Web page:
Darwin and Religion

“A man regarded in 2009 as an avatar of atheism had originally intended to become a clergyman and, even after he had fallen away from any semblance of Anglican orthodoxy, agreed with the Reverend Charles Kingsley and the Reverend William Whewell, master of Trinity College, Cambridge, that it was just as ‘noble’ a conception of God that he worked through divinely instituted natural laws as that he used his powers directly to create each species. Four years after the Origin appeared, Kingsley wrote that ‘God’s greatness, goodness and perpetual care I never understood as I have since I became a convert to Mr Darwin’s views.’ Darwin insisted that he saw no good reason why evolution by natural selection ‘should shock the religious feelings of anyone’. Nor do those now using Darwin to power up secularism have much time for the historical figure whose funeral at Westminster Abbey was the occasion for the archdeacon to praise Darwin for having read ‘many hitherto undeciphered lines in God’s great epic of the universe’. Disbelief, Darwin wrote, eventually ‘crept over’ him, but that disbelief is less accurately categorised as atheism than as an unstable mix of agnosticism and a robust form of deism not uncommon among clerics of the Victorian Church of England. Even in America, many late 19th-century Protestant theologians had no great problem reconciling evolution with a rational and purified Christianity. (The strong assimilation of human beings and their mental capacities to the animal model was a sticking point for many – but then it still is.) Nor was biblical fundamentalism nearly as much a feature of Victorian opposition to Darwin as it is of the early 21st century. There are almost certainly more ‘young earth creationists’ – those claiming that the world was created in exactly six 24-hour days somewhere between 5700 and 10,000 years ago – among the educated and semi-educated classes now than there were in Darwin’s time.”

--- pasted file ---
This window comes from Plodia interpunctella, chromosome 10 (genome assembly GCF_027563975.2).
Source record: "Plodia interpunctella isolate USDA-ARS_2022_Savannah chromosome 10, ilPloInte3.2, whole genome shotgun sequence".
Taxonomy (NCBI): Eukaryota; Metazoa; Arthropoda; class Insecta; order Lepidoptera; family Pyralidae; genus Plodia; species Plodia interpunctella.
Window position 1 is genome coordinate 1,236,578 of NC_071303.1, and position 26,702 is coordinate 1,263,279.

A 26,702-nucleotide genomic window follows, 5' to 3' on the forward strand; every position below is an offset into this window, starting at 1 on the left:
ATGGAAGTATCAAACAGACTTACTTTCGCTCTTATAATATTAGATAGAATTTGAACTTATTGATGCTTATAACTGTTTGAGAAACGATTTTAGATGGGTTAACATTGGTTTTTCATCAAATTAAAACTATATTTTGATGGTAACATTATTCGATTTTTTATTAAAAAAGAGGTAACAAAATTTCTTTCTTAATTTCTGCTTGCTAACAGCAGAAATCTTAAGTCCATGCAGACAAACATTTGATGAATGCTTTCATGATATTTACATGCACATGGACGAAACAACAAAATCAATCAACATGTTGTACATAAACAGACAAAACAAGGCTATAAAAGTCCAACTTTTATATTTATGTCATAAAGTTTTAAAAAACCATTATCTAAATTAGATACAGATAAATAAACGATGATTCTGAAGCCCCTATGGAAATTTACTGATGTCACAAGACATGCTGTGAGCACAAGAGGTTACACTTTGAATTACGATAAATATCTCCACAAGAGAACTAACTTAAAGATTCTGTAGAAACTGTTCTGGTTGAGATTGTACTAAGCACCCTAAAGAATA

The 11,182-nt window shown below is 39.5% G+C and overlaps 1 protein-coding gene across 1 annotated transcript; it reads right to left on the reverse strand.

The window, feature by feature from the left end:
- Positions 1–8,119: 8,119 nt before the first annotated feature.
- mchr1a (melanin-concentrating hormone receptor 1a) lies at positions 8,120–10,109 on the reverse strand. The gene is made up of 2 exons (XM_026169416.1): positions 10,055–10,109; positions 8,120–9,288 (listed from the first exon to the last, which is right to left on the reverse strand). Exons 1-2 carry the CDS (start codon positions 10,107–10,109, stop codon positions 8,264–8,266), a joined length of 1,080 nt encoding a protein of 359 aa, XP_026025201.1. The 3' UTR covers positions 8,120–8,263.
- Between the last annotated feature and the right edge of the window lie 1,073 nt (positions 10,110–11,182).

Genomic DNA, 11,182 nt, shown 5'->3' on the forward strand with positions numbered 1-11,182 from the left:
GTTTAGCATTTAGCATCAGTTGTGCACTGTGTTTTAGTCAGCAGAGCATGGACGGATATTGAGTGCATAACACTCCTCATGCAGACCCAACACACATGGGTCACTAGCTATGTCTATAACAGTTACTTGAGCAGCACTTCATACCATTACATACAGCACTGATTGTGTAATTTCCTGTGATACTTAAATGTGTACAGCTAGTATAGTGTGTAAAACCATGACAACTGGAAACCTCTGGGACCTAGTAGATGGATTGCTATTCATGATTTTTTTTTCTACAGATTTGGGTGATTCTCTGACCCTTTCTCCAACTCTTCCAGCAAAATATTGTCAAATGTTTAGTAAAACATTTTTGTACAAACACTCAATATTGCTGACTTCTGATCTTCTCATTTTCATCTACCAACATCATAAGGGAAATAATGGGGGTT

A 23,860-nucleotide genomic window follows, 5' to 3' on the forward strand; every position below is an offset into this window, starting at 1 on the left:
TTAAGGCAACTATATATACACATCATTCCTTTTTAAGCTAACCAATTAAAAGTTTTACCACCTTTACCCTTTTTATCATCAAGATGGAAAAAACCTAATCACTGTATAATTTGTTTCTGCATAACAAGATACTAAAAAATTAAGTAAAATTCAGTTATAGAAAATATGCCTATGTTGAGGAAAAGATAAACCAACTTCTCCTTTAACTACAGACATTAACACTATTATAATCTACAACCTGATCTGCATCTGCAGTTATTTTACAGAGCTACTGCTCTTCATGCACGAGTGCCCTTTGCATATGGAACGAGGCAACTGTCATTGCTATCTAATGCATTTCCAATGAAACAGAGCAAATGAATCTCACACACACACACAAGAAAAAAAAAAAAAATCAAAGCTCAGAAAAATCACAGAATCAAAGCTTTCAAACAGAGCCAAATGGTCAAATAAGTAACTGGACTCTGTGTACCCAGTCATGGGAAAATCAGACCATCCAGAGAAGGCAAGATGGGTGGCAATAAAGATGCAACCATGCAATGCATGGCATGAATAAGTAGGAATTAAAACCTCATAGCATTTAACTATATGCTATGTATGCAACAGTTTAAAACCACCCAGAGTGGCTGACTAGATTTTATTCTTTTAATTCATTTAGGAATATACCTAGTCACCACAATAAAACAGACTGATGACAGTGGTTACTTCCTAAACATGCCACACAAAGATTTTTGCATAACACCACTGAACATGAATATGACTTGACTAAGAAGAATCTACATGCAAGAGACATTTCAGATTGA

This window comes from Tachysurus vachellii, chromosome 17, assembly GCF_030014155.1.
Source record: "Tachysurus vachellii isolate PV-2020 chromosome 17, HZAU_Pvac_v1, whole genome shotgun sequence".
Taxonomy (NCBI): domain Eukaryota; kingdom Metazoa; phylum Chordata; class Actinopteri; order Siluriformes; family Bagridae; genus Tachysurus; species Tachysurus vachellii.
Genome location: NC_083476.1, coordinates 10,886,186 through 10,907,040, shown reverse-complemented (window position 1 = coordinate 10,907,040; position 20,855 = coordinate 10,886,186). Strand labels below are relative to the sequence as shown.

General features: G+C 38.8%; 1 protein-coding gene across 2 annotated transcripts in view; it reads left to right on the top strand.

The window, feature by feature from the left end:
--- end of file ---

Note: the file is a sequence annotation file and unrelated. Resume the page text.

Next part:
Of course, the fact that we are animals does not mean that we are only animals. Just as ants communicating with pheromones emerge into some strange thing called community, so too individual humans, with their community of mind and probability-calculators and metalevel-thinking might be something more.

Additionally, one is reminded of Peter Altenberg, who famously said, in answer to a paramour’s critique that he was only interested in her sexually, “what’s so only?”